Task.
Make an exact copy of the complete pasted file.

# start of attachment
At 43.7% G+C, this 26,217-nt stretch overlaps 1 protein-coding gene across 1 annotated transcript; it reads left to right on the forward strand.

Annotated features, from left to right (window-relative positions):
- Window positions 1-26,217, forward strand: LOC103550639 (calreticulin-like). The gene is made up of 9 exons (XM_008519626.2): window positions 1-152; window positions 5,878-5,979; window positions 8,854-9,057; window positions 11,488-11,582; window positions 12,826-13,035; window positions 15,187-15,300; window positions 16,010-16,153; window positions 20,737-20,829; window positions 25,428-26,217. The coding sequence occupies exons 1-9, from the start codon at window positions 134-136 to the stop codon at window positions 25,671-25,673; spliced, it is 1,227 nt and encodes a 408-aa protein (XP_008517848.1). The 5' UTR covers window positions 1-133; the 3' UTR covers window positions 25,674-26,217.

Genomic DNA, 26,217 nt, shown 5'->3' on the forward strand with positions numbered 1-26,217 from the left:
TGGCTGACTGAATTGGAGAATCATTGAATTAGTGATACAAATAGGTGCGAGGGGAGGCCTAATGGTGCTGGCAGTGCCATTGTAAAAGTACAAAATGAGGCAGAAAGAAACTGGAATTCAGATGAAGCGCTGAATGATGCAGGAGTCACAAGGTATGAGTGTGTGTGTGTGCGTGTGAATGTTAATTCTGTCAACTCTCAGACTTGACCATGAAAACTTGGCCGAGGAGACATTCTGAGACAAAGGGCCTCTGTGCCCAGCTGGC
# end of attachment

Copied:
At 43.7% G+C, this 26,217-nt stretch overlaps 1 protein-coding gene across 1 annotated transcript; it reads left to right on the forward strand.

Annotated features, from left to right (window-relative positions):
- Window positions 1-26,217, forward strand: LOC103550639 (calreticulin-like). The gene is made up of 9 exons (XM_008519626.2): window positions 1-152; window positions 5,878-5,979; window positions 8,854-9,057; window positions 11,488-11,582; window positions 12,826-13,035; window positions 15,187-15,300; window positions 16,010-16,153; window positions 20,737-20,829; window positions 25,428-26,217. The coding sequence occupies exons 1-9, from the start codon at window positions 134-136 to the stop codon at window positions 25,671-25,673; spliced, it is 1,227 nt and encodes a 408-aa protein (XP_008517848.1). The 5' UTR covers window positions 1-133; the 3' UTR covers window positions 25,674-26,217.

Genomic DNA, 26,217 nt, shown 5'->3' on the forward strand with positions numbered 1-26,217 from the left:
TGGCTGACTGAATTGGAGAATCATTGAATTAGTGATACAAATAGGTGCGAGGGGAGGCCTAATGGTGCTGGCAGTGCCATTGTAAAAGTACAAAATGAGGCAGAAAGAAACTGGAATTCAGATGAAGCGCTGAATGATGCAGGAGTCACAAGGTATGAGTGTGTGTGTGTGCGTGTGAATGTTAATTCTGTCAACTCTCAGACTTGACCATGAAAACTTGGCCGAGGAGACATTCTGAGACAAAGGGCCTCTGTGCCCAGCTGGC